Building the Frisco 1522

Where users can chronicle their builds. Start one thread and continue to add on to it.

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redneckalbertan
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Joined: Thu Nov 01, 2012 10:39 am
Location: South Central Alberta

Re: Building the Frisco 1522

Post by redneckalbertan » Wed Jun 17, 2015 9:14 pm

LocoJerome wrote:At least it makes it fun coming home to see what is on the porch but at some point the wife is going to frown.
All you have to do is beat Her home and collect the goods off the porch before She gets there!

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Benjamin Maggi
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Location: Albany, NY

Re: Building the Frisco 1522

Post by Benjamin Maggi » Sun Jun 21, 2015 5:57 am

Greg_Lewis wrote: A basic axiom of machining is that as soon as you place an order for tools or supplies, you'll discover something that should have been on that order. But it will be too late to add to the order and the single item won't make the $25 minimum order.
Or, the $3 part/item you need will cost an additional $9 s/h minimum to order.
"One cannot learn to swim without getting his feet wet." - Benjamin Maggi
- Building: 7.25" gauge "Sweet Pea" named "Catherine"

GS14403
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Re: Building the Frisco 1522

Post by GS14403 » Sun Jun 21, 2015 9:49 am

Another thought is to use K60 shafting to run the needle bearings on. The shaft is hard on the surface and not hardened in the center. Order it to length plus about 1/16" or so, best to check with your supplier on how accurate they cut the shafts to. The ends can be machined with carbide, tough but can be done and center-drilled with a normal HSS center drill.

For lubrication you can use a Dremel cutoff wheel and carefully grind a slot in the outer bearing race. Go slow and as you grind and get near the needles you can see a change in color, at that point the metal can be picked out with a sharp scriber type tool. Press the bearing into the box with the ground hole aligned with the drilled grease fitting hole in the axle box.

For side thrust either a plain hardened washer or a thrust needle bearing between 2 hardened washers will work.

Donald
Attachments
GS-1 64.jpg
K60 shafting axles on my lead truck after 20 years of operation. Needle thrust bearings between 2 hardened thrust washers. Single sealed bearing so the grease exits against the thrust washers.
R-GS-1 A420.jpg
Generally the axles on the prototype stick our a little bit beyond the face of the wheels. This does give a little wiggle room when ordering the shafting.

LocoJerome
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Location: St. Louis, MO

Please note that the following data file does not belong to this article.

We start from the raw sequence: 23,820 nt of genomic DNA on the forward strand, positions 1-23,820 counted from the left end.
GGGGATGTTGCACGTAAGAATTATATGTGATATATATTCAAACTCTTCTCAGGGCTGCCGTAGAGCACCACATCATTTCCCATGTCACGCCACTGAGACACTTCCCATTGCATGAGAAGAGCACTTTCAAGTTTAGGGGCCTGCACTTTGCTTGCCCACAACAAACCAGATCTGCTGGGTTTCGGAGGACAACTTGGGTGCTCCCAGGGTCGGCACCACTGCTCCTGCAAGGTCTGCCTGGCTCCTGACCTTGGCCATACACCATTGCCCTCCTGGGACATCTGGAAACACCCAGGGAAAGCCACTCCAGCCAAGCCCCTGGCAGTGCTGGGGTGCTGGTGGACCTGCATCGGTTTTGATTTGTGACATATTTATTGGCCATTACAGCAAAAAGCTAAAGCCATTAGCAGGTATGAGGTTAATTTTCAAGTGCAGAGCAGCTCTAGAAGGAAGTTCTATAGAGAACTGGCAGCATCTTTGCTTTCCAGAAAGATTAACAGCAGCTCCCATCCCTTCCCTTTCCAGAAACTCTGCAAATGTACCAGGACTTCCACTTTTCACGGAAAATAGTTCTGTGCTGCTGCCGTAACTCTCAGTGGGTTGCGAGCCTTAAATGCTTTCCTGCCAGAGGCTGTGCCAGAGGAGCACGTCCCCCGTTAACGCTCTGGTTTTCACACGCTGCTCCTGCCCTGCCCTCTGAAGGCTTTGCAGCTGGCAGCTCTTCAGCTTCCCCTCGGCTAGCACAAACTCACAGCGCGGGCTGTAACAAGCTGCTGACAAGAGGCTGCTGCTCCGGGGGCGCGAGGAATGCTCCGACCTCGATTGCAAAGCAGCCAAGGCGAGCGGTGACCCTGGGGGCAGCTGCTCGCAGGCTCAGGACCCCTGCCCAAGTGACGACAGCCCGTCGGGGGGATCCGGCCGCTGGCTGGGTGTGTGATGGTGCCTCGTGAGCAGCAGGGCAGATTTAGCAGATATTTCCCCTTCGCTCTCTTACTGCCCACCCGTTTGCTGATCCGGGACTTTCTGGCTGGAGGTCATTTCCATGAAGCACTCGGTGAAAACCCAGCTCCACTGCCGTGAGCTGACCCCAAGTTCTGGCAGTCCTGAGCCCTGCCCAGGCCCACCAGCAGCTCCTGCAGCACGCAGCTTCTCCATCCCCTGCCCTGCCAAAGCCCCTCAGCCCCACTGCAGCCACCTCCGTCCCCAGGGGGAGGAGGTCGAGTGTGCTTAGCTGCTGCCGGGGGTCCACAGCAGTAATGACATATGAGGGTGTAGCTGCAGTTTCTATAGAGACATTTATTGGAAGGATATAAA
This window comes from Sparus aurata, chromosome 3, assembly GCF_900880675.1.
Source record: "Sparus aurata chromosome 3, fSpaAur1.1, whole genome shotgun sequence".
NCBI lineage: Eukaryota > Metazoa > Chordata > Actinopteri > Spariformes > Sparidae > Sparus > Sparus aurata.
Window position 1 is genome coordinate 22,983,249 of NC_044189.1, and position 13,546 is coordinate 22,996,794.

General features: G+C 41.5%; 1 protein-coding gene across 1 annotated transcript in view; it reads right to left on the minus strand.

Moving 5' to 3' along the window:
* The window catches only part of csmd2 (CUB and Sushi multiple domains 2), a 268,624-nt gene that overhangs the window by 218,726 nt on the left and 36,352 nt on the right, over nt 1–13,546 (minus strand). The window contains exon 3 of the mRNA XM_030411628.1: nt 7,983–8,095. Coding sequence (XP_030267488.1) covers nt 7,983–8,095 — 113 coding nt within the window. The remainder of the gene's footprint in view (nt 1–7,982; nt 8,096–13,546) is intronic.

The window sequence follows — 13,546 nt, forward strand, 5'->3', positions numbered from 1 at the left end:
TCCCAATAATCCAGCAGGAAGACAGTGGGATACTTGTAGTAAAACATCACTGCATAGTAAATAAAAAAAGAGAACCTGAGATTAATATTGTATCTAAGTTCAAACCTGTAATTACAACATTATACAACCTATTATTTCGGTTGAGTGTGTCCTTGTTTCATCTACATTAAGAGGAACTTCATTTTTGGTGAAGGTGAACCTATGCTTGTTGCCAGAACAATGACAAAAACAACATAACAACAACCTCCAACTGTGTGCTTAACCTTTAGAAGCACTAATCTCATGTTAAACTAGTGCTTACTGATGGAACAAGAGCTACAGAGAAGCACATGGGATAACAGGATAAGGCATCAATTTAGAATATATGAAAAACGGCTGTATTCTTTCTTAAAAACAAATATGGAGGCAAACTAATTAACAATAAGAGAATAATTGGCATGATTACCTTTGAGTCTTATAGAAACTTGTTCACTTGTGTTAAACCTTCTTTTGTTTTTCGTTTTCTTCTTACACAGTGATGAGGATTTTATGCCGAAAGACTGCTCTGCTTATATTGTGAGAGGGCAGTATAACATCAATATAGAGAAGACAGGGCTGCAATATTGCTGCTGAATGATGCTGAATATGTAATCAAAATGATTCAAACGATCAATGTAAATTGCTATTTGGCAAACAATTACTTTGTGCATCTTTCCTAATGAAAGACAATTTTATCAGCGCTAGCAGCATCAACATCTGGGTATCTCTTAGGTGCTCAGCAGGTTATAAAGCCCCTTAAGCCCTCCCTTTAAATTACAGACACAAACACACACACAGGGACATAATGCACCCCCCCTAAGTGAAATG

Re: Building the Frisco 1522

Post by LocoJerome » Sun Aug 30, 2015 2:07 pm

I have been making a little head ways on the pilot truck. I initially purchased some of the components for Little Engines Pacific pilot truck as its design was a very good match to the 1522 prototype. I started machining the center plate that holds the swing links and began to have some concerns. By the time I milled out the slots for the swing links, the remaining material was a little light and I was concerned it would not support the increase weight of a 1.6" scale engine in the event of a pilot truck derailment. I decided to replace it with a new center plate machined from 3/4" steel plate. It took some time to machine out of solid material and the bronze was much more a pleasure to machine than steel but I finally managed it.

I learned a few things along the way on how not to use a slitting saw :shock: and it you put a little to much pressure on a center drill you can break that little pilot tip off :x . That was fun grinding it out to save the part. As I'm sure is typical, that happens towards the end after you have invested some time into the part.

However, the end result feels a lot more study and I suspect something else will break before it ever does.
Attachments
RoughOutCenterPlate.jpg
Milling in the slots for the new center plate.
BrokenSlittingSaw.jpg
Broken slitting saw that I don't think I'll be able to glue back together.
CenterPlateTop.jpg
Finished center plate top.
CenterPlateBottom.jpg
Finished center plate bottom.

LocoJerome
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Re: Building the Frisco 1522

Post by LocoJerome » Sun Aug 30, 2015 2:34 pm

Since I was machining a new center plate for the swing links from scratch I changed a few dimensions which required me to scratch build new swing links. I went ahead and machined them out of the same 3/4" plate I was using for the center plate.
Attachments
SwingLinks1.jpg
Roughing out the swing links blocks.
SwingLinks2.jpg
Tapering the sides after cutting off excess in bandsaw.
SwingLinks3.jpg
Swing links ready for rotary table to round the corners.
SwingLinks4.jpg
Rounding the corners and adding the heart slots in the rotary table.
SwingLinks5.jpg
The completed set of swing links.

LocoJerome
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Location: St. Louis, MO

Re: Building the Frisco 1522

Post by LocoJerome » Sun Aug 30, 2015 2:36 pm

And finally, a picture of the swing links sitting their respective locations on the center plate.
Attachments
CenterPlateAndSwingLinks.jpg
Swing links sitting in place.

LocoJerome
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Location: St. Louis, MO

Re: Building the Frisco 1522

Post by LocoJerome » Fri Sep 11, 2015 6:26 pm